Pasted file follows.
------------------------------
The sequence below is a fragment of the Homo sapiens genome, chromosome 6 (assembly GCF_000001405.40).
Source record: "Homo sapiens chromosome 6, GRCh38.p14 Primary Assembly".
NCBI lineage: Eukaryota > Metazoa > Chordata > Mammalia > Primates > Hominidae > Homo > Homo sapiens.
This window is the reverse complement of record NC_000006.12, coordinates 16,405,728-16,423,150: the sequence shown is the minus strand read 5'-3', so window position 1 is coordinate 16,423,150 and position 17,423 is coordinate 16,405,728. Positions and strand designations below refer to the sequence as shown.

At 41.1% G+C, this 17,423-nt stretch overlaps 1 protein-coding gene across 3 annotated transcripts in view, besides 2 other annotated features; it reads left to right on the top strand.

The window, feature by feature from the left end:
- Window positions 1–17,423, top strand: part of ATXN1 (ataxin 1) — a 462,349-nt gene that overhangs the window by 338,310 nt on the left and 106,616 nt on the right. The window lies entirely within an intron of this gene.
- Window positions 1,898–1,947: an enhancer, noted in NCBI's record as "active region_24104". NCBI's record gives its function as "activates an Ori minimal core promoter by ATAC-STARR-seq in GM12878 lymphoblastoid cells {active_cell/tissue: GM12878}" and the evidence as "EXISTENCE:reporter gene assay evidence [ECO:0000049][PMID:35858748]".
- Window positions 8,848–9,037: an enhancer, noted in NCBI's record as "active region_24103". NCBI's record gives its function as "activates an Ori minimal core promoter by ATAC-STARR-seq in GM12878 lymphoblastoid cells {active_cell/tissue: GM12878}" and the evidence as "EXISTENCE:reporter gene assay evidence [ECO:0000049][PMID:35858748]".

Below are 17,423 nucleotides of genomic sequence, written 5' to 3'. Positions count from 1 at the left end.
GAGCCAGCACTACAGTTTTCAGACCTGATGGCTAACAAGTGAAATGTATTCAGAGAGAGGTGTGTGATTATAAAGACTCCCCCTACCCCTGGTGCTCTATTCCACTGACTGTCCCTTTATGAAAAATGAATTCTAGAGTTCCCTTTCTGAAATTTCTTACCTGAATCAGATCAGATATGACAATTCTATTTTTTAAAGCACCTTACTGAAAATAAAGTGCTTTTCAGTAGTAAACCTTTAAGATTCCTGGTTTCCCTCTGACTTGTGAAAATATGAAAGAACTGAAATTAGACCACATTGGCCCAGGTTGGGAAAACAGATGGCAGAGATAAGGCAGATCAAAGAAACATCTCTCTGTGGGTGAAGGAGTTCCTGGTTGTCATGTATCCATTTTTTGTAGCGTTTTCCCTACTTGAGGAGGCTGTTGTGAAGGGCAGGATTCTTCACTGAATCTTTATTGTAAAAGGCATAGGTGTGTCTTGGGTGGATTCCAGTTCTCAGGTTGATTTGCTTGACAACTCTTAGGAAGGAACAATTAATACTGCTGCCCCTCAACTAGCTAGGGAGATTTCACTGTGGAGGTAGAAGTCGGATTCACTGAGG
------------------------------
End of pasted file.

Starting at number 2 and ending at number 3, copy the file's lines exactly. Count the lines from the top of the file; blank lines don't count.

Source record: "Homo sapiens chromosome 6, GRCh38.p14 Primary Assembly".
NCBI lineage: Eukaryota > Metazoa > Chordata > Mammalia > Primates > Hominidae > Homo > Homo sapiens.